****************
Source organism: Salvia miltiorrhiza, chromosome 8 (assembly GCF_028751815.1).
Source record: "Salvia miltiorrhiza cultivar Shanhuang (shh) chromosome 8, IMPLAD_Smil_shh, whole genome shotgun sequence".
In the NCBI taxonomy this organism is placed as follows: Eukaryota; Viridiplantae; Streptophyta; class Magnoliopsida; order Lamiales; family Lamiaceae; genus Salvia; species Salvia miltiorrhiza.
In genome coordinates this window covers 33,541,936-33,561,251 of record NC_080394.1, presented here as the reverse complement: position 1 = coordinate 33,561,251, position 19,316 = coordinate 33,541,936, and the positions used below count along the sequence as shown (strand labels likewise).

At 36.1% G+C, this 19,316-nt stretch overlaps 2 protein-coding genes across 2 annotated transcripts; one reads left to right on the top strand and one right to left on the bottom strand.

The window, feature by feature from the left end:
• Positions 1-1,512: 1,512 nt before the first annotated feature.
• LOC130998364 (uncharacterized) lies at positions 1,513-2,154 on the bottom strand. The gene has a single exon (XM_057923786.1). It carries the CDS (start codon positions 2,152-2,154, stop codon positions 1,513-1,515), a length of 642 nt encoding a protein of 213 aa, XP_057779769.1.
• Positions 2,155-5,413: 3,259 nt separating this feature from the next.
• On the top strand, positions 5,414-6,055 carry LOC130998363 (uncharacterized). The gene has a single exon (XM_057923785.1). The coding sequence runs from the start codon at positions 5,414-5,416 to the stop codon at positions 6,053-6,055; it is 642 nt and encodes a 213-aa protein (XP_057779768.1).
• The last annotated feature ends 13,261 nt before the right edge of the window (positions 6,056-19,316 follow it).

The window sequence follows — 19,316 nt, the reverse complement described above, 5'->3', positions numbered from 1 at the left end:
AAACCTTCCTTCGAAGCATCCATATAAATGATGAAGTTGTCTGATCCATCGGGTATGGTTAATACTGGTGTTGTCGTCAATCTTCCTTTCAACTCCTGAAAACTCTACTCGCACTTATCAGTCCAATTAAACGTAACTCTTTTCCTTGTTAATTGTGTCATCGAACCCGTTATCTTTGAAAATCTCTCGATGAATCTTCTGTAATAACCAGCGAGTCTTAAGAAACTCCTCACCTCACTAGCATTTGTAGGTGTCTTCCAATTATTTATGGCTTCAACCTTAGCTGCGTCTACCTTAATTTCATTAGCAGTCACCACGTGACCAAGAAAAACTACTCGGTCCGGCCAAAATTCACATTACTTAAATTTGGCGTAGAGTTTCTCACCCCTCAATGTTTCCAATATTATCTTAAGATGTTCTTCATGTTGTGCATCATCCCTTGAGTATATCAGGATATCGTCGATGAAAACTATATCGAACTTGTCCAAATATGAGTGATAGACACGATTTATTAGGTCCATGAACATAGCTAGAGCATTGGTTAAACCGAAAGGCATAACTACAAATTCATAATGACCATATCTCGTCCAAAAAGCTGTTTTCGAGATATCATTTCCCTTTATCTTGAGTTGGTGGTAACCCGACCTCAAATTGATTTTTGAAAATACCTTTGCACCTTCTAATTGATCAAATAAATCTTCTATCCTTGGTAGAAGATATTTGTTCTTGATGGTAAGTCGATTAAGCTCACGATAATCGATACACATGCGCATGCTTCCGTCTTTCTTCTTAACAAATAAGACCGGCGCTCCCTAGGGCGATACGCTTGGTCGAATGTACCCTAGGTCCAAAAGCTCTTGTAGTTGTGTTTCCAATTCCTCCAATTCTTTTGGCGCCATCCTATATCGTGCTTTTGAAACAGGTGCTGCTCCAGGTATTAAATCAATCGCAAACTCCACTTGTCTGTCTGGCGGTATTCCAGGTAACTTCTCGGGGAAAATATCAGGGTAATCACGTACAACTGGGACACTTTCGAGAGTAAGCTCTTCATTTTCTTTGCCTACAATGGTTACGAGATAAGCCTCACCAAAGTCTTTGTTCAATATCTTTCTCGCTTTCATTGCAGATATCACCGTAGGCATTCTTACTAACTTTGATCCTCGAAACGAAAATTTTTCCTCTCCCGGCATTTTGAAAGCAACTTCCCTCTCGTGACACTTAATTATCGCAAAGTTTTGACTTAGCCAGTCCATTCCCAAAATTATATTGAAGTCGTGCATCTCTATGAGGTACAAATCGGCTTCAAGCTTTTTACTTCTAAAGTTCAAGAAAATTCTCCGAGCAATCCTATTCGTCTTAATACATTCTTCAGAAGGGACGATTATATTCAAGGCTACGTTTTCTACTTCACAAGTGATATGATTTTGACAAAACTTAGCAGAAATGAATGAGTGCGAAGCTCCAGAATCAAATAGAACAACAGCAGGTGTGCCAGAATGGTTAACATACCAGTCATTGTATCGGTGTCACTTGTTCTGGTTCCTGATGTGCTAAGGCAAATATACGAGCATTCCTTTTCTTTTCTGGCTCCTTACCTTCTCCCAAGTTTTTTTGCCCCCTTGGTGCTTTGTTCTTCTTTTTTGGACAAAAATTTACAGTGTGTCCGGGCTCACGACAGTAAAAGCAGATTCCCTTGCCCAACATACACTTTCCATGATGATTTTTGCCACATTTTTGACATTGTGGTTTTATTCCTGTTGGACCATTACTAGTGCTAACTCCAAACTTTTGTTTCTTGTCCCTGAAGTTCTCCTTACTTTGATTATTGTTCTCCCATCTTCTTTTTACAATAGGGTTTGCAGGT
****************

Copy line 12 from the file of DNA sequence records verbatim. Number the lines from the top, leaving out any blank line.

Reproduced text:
The window sequence follows — 19,316 nt, the reverse complement described above, 5'->3', positions numbered from 1 at the left end: